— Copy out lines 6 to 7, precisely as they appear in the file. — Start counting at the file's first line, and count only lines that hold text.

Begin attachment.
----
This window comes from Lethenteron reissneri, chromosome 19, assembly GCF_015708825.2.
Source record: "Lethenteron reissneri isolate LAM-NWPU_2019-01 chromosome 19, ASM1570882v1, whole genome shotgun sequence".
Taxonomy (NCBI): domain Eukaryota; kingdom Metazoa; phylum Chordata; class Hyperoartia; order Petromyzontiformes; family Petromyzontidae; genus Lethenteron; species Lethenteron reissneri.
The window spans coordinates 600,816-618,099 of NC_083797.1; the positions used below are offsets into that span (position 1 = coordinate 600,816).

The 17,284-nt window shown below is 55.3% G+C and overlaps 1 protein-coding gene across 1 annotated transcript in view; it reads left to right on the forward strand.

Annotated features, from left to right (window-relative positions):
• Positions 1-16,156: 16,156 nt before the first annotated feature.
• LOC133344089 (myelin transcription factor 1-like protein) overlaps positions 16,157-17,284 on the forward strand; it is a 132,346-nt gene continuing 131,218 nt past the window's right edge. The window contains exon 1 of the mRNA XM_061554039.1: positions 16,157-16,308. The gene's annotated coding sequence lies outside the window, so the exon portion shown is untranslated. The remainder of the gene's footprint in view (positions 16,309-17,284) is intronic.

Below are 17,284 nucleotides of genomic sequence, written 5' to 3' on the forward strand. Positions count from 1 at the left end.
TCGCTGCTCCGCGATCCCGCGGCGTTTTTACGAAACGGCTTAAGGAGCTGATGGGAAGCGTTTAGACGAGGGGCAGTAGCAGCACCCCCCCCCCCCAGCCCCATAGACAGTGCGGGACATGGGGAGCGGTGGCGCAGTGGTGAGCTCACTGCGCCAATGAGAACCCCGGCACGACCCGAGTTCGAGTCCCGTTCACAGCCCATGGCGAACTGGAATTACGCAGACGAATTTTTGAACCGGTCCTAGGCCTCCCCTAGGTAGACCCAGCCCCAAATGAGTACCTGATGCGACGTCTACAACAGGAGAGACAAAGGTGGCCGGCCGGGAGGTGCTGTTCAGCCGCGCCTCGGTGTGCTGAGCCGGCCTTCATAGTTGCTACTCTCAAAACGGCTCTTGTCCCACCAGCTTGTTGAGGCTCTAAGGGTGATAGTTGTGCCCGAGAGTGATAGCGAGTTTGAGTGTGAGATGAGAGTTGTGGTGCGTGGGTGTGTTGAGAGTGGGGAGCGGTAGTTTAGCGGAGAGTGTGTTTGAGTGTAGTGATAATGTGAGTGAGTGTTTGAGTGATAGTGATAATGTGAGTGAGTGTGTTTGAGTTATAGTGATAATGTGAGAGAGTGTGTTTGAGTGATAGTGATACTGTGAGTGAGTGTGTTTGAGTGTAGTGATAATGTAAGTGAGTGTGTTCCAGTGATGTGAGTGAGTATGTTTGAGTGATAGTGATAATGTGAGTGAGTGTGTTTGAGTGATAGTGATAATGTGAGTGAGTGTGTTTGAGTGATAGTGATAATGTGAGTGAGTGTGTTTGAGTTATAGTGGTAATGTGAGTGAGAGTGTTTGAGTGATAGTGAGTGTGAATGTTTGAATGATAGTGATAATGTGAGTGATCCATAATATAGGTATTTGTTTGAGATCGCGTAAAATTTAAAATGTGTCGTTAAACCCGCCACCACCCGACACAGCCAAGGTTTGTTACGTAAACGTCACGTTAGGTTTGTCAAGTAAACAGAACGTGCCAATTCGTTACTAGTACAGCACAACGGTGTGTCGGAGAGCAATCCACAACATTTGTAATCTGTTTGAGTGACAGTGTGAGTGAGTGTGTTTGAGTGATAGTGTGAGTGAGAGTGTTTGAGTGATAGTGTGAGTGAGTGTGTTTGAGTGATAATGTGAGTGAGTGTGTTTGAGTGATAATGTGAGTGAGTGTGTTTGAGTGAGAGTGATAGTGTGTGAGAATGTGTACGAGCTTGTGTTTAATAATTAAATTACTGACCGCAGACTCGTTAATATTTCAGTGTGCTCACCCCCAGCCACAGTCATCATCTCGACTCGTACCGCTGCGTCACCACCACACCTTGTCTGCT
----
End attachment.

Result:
Annotated features, from left to right (window-relative positions):
• Positions 1-16,156: 16,156 nt before the first annotated feature.